- My LS
From Professor McGonagall to Ally McBeal: Breaking into law after 20 years of teaching
I have just completed the LPC. It is demanding and expensive, so not something to undertake on a whim. I was seeking change and challenge in my professional life and felt that law would provide me with both. The blend of academic rigour and the practical element of responding to clients' needs was particularly attractive to me.
My background is teaching English. I was curriculum leader of English at Tunbridge Wells Girls' Grammar School.
With two teenagers and a mortgage, I needed an income so I taught English during daylight hours and studied law in the evenings. I didn't do the GDL but took a longer route. I completed the LLM Qualifying Law Degree which is basically the LLB with a few extra more difficult bits at Birkbeck College, University of London.
Even though I already had a BA Hons in English Literature (early 90s), I chose to do a full law degree (LLM) rather than the GDL as I hadn't completed any academic study for 20 years and wanted to test my brain. I took the LPC at University of Law, Moorgate.
My CV - stuffed full of teaching but devoid of legal experience - had been in no fit shape to attract sponsorship so I self-funded. Scholarships are available but I fulfilled none of the criteria. Having two postgraduate qualifications meant no help from the Student Loans Company.
Studying at Masters level dispelled any anxiety that my brain may have atrophied and gave me time to be certain that the change from teacher to solicitor was the right one. I reassured myself that the eye-watering financial outlay was a necessary but temporary situation. A training contract would be swiftly secured. How green!
After three years of burning the midnight oil, I handed in my notice and left teaching behind.
I assumed I could ping out a few work experience emails and the response would be: "Of course! When would be convenient for you?" The deafening silence of my inbox was part of my dawning realisation that law is a whole new, very competitive, world.
Securing a training contract without legal work experience
No chance. Online application forms are designed for bright young things, not mature students. In days of yore, degrees weren't modular so I had no results to input; A* grades didn't exist so my UCAS score came out wonky; there was no sensible space to detail two decades of professional experience, surely it was relevant?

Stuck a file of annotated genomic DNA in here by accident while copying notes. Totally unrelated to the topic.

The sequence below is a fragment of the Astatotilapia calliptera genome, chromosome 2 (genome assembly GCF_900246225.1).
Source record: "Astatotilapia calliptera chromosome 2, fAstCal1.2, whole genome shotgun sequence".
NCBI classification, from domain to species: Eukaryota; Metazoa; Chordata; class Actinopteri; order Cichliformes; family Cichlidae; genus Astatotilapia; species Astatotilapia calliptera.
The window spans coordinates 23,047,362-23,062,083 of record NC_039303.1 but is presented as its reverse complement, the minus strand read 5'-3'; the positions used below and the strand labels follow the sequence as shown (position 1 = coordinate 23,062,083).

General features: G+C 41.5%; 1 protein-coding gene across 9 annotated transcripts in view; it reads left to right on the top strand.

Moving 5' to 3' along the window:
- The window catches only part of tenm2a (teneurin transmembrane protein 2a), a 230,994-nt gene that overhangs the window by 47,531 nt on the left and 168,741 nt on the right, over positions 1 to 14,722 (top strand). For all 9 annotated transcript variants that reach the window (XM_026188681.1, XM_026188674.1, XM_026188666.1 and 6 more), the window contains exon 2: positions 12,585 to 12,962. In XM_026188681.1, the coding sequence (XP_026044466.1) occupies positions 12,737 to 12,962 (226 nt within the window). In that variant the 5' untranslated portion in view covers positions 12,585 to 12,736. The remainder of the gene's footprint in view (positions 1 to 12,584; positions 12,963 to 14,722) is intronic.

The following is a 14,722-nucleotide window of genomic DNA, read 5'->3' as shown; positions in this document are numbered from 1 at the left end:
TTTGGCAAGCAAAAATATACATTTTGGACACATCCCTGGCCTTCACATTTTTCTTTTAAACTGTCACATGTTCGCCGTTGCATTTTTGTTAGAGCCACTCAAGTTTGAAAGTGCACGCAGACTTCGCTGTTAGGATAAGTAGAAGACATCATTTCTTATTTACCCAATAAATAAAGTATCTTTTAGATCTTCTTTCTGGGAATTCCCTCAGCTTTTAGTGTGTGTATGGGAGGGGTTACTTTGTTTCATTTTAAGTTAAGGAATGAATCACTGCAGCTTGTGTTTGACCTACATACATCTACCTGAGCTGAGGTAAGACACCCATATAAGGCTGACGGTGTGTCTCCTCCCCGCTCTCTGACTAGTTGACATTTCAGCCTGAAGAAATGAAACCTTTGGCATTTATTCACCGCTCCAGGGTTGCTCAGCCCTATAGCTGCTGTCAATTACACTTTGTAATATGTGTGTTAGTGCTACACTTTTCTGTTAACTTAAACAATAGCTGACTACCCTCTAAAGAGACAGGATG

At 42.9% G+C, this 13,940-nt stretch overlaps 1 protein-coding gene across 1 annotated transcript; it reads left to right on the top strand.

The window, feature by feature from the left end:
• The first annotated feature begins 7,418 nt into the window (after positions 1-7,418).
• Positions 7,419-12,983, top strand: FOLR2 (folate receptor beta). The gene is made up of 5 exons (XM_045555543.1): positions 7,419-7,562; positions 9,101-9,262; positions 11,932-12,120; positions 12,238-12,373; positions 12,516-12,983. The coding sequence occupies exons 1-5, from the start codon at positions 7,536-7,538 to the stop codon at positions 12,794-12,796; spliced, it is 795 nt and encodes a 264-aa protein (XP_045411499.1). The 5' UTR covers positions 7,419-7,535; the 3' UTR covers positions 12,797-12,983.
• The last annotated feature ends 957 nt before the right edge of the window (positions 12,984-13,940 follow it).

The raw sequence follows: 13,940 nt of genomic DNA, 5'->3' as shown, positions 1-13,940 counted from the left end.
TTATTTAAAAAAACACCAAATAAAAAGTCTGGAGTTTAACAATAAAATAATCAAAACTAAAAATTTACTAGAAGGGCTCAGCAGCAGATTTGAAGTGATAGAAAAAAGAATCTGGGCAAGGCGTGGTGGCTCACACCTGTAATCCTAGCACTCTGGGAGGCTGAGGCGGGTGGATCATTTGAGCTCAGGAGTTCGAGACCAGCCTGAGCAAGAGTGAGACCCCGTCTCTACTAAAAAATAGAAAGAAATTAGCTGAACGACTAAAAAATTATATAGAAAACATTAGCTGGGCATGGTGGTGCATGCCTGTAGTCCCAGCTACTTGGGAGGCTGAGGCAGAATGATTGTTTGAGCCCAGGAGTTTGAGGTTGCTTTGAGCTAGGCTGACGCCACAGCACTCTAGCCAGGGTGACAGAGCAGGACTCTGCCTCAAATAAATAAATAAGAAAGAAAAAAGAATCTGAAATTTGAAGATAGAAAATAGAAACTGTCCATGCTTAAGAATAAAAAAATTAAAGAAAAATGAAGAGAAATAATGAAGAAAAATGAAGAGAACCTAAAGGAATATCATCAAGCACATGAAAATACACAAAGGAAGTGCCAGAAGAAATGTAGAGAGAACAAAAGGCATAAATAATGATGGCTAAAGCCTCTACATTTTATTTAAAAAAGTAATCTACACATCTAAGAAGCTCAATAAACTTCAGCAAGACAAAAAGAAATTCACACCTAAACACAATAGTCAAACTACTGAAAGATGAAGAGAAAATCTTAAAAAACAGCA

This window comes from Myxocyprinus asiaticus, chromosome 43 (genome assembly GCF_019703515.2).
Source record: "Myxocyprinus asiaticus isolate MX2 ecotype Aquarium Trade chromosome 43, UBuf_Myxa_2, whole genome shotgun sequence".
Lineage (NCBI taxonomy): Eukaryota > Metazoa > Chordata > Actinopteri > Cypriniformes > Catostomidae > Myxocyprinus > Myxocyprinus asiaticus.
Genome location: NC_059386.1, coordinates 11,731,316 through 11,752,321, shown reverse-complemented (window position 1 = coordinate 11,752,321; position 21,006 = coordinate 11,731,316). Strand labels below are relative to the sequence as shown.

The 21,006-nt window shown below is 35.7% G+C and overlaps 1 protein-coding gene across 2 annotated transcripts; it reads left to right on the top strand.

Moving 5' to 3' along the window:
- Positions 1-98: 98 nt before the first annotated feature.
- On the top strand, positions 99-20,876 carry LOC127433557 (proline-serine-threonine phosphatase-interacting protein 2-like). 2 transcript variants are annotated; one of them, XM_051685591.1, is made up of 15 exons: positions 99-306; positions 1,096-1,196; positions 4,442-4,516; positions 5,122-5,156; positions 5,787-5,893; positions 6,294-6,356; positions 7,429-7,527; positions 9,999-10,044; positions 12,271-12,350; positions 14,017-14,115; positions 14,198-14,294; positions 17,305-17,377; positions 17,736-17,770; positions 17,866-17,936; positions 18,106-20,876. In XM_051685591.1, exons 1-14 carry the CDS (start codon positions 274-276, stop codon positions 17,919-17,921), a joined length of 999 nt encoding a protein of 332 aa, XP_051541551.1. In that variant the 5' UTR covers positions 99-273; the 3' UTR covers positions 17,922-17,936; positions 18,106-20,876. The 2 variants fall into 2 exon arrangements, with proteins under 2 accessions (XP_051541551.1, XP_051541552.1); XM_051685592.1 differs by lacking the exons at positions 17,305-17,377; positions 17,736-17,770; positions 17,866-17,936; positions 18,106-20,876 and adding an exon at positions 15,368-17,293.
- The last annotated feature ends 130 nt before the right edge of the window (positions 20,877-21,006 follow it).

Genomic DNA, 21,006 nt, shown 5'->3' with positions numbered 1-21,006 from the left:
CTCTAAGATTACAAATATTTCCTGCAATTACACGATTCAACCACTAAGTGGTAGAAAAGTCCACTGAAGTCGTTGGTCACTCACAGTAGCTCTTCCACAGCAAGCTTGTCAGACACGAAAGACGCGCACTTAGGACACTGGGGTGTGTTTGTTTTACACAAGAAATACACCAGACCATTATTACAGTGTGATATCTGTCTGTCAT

Disillusionment and doubt set in. Is 'English teacher' lawyerly code for 'radical lefty poet'? Do I need to be related to a lawyer? Oh god, am I expected to sleep with a lawyer? I had been at the top of my game in teaching, ahead of the field. Never before had I experienced rejection. It was a shock.
Don't give up: keep running up that hill
At this point, dear reader, resilience is required (an adjective that adorns many an application form). If you are a career-changer, your CV may be outstanding in your current profession but now you need to present yourself to a different audience. Fresh eyes are required, lawyerly eyes. The verdict of the first lawyer that clapped eyes on what I thought was a pretty snappy CV? 'Dreadful!'. Ouch, the truth smarted but triggered a vital 'it's not them, it's me' epiphany.
Attending a Law Society event for mature students and career changers was a game-changer. The mysteries of the application process were unlocked. Twenty years scraping away in a classroom teaching Shakespeare to adolescents meant my commercial awareness was, at best, unconvincing. I received fantastic guidance and put it into practice immediately. The sage advice straight from the horses' mouths of the panel of lawyers surpassed any online research. Speed networking enabled me to sharpen my focus, find out where I might 'best fit'. I added firms to my list (and crossed some off), eyed up my competition and practised my patter.
Network, network, network!
I was new to this necessity - teachers don't network. I originate from NHS workers and horticulturalists. Building a legal network was harder than I anticipated.
If not work-experience, how about coffee? I grabbed a valuable half hour with the senior talent manager at a top city firm. Most firms do not offer 'ad hoc' work experience and select trainees exclusively from the pool of candidates that attend their vacation schemes. No vacation scheme for me; they fall in university holidays when I was still teaching. I let the firms know my predicament: could they offer me a day's work shadowing, perhaps? Could I still apply for a training contract without attending a vacation scheme? Awash with applications, they weren't prepared to be flexible.
I targeted smaller firms for work experience instead. Persistence paid off although it meant a grim three hour commute during the Christmas holidays. The lawyerly bones on my CV were beginning to flesh out. I no longer presented as someone embroiled in a self-indulgent flight of fancy having taught 'To Kill a Mockingbird' too often. Once I had some legal experience, doors to more legal experience opened, this time a boutique London firm.
Aced the law degree, bagged the work experience, can mature applicants get training contracts?
I battled through Watson Glazer tests (top tip: best not tackled after a searingly hot, relentless 10 hour day at work while still wearing a cycling helmet, with laptop on dangerously low charge, disturbed by hungry offspring in search of dinner), began to get called to interview, survived presentations, timed essays, assessment centre days. I progressed beyond the first round, second round then - joy! - was offered a training contract at a fantastic firm.
I have banished the hessian bags that used to overflow with marking to the dark recesses of the cupboard under the stairs and have purchased a lawyerly bag worthy of Ally McBeal to clutch as I enter a whole new world as trainee solicitor this September.